With Carnaval just around the corner, the streets of Bocas Town are being invaded every afternoon by diablos, or “devils”. Every afternoon at about 6:30 the diablos hit the streets to entertain the people with their enchanting ceremonial stomping and to challenge the local boys to impromptu duels with their whipping sticks. If you’ve ever been in Bocas during Carnaval time than I bet you’re more than familiar with the whipping sticks, ceremonial stomping and the jingling sound of the bells that the diablos have sewn onto their costumes.
If you happen to find yourself between the white lines of the street during this time of year, you’re in diablo territory and are fair game for whipping. That is why you’ll see the guys with their trusty sticks for fending off the devils. Below is a picture of Trey, ready for battle.
You’ll notice that there are red, black and white diablos. The colors indicate seniority. The diablos are like any fraternal organization: they recruit new members and participate in rituals of initiation. There are diablos as young as 6 years old. When the boys begin, their costume is completely red. Each year they add a piece of black until their costume is all black. It takes 7 years to become a black diablo and after 14 years total, you can begin to add white pieces. Although there are no completely white devils, you can tell a high ranking diablo by the amount of white pieces he has.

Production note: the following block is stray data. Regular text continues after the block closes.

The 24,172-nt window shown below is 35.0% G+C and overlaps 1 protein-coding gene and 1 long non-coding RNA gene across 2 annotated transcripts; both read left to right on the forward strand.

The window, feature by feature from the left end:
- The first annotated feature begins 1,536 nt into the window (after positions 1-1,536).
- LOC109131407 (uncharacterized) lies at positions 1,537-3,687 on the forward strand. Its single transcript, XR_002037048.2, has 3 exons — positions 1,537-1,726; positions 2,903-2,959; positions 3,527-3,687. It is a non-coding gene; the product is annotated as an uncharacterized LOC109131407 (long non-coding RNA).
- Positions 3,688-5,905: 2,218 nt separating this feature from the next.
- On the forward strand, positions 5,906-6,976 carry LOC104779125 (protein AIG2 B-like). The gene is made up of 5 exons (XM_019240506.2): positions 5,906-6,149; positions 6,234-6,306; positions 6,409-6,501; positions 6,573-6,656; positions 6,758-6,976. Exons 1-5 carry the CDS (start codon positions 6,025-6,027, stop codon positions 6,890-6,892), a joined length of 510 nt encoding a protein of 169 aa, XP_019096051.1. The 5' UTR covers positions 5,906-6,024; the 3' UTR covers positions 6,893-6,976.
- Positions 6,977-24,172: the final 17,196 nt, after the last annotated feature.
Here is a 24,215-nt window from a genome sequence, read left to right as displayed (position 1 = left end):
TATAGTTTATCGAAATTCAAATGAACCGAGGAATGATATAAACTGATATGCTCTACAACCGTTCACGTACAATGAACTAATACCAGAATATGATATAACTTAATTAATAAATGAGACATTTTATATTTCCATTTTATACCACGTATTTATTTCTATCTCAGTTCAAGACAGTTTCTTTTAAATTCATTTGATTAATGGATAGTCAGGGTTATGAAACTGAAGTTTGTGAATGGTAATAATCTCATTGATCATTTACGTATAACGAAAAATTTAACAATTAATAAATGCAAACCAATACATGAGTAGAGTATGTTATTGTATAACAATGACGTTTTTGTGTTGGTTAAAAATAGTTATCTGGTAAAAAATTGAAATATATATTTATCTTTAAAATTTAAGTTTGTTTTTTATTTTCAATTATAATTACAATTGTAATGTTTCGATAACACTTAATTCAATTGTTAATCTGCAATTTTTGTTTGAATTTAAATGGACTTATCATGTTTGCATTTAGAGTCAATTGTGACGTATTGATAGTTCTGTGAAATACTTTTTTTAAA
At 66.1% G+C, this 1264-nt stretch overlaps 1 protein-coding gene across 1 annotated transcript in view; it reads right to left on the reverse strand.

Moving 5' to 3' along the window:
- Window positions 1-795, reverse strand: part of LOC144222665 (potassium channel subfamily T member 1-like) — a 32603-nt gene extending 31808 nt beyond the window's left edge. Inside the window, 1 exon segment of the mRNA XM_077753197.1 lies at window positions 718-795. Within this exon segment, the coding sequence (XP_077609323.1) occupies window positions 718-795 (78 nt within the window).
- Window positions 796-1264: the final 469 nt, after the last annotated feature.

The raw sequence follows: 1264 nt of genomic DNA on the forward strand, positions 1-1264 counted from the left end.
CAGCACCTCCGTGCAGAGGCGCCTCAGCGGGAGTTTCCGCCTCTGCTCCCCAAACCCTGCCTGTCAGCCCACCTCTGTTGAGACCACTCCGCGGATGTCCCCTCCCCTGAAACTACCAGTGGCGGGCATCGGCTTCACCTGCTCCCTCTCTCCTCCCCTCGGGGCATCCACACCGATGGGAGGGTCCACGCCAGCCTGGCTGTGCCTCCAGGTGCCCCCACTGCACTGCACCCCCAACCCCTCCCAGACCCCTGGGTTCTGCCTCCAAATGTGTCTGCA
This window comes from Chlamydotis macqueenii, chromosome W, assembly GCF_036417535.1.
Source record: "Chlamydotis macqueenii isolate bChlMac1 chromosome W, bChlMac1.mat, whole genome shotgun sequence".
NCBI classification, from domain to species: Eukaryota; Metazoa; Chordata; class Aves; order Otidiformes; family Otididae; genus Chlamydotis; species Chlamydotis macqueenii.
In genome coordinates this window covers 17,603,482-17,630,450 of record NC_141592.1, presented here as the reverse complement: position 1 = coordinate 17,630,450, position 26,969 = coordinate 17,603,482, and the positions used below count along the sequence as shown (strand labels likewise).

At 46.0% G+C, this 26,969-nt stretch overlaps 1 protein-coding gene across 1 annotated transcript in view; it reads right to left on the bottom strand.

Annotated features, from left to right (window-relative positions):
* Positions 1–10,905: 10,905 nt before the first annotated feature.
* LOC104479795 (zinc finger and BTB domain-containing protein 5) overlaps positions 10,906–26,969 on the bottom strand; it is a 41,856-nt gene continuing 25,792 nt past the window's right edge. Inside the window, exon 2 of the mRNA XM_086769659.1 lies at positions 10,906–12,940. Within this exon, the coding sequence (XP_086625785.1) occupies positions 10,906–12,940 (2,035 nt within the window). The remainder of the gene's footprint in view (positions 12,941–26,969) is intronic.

So what the devil is this diablo madness all about?
I interviewed a bunch of Bocas locals on the matter and received mixed reports. No one seems to agree on the symbolism of it all. What is for sure is the diablo custom originates in the Caribbean port town of Portobelo, Panama. Although Carnaval is celebrated in all parts of Panama, the diablo tradition is exclusive to Portobelo and Bocas del Toro. Some Bocas people say that the diablos are meant to represent the Spanish conquistadors while others say the imagery stems from the days of slave masters whipping the slaves.Whatever the case may be, the diablos are said to be possessed when in costume and if you ask them their name, they will tell you that it’s “Satan”.
A bit of a dark tradition but it’s all in good fun if you ask me. Experience it for yourself every February (sometimes early March) in Bocas del Toro. This year Carnaval will be celebrated March 1st-4th.